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Linux's New Mouse Configuration Utility Is Getting Some Spit 'n Polish

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  • Linux's New Mouse Configuration Utility Is Getting Some Spit 'n Polish

    Phoronix: Linux's New Mouse Configuration Utility Is Getting Some Spit 'n Polish

    One of the many successful Google Summer of Code (GSoC) projects this year by student developers is the work done on Piper, the new GTK3 user-interface for configuring gaming mice under Linux via libratbag...

    http://www.phoronix.com/scan.php?pag...-Spit-n-Polish

  • #2
    Yeah, there you have it. GNOME is the tech and HIG for the standard linux desktop.

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    • #3
      Instead of a pair of random mice, a few pictures of the actual application would have been nice.

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      • #4
        Originally posted by GhostOfFunkS View Post
        Yeah, there you have it. GNOME is the tech and HIG for the standard linux desktop.
        Which is a darn shame given how often they imitate the surface details of some other design without understanding the deeper rationale (often based on academic research) and miss the point completely. (this is commonly called cargo cult behaviour.)

        Two examples being:
        1. Putting dialog action buttons in the header bar rather than in the bottom-left/right corner in accordance with the principle that a dialog should read like a paper form, with the last action your perform being at the "end of the last line on the page".
        2. Using a green arrow pointing to a hard drive for "save" because they don't grasp that...
          1. Diskettes were originally used as an affordance. That principle doesn't hold for an arrow pointing at a hard drive if none of your users recognize what an internal hard drive is.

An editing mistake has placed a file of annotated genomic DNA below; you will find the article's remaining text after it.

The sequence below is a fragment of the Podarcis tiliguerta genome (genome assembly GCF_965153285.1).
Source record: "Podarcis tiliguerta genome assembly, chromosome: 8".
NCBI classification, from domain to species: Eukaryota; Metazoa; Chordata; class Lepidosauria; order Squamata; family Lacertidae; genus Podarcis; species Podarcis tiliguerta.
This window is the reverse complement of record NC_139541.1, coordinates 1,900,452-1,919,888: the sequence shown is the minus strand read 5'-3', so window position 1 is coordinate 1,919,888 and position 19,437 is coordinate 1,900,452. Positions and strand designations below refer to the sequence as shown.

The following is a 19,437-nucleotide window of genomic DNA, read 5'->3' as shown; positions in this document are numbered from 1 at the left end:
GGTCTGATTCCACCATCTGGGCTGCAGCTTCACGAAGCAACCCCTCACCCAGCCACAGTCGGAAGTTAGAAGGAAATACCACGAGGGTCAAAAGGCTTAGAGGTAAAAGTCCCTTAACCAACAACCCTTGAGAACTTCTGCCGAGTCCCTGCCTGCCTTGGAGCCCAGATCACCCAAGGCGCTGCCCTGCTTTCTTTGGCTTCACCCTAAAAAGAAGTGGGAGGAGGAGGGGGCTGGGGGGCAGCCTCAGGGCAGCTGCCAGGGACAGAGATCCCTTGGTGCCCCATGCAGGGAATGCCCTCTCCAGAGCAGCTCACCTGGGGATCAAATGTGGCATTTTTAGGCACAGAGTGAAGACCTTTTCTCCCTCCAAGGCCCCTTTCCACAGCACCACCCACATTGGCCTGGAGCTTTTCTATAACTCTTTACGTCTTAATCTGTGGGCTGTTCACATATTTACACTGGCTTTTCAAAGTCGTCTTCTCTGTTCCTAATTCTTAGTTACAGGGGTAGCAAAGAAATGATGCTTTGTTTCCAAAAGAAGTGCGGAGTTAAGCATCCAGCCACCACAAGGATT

2. Research has shown that once learning the purpose of things has occurred, icons with affordances perform no better than abstract symbols. (This is such a basic thing that it was in the very first HCI textbook I ever had.)
          3. An entire generation has grown up seeing the diskette as the abstract glyph for "save". (To the point that, before they switched to a Download icon, the developers of the Google Chrome PDF reader accidentally put the clipped corner in the wrong place in their simplified "pseudo-silhouette of a diskette" save icon, making us old fogies scratch our heads.)
          4. Diskettes have a more distinctive simplified form, remaining recognizable down to 16x16 px while "arrow pointing at hard drive" does not.
          5. We already have a green arrow icon in the GNOME icon themes: Download. It's easy to get that mixed up with Save when you have a silver hard drive against a grey toolbar.
          6. For those who aren't color-blind, diskettes are often rendered in blue with a red-and-white label, which provides another layer of distinctiveness for easy visual acquisition.
          7. If you need a "save all" or "save project" icon, a cascade of multiple diskettes is a simple, easy-to-understand metaphor that still scales down to 16x16px well. There's no equivalent metaphor for an arrow pointing at a disk that I've ever found.

        Last edited by ssokolow; 08-13-2017, 12:12 PM.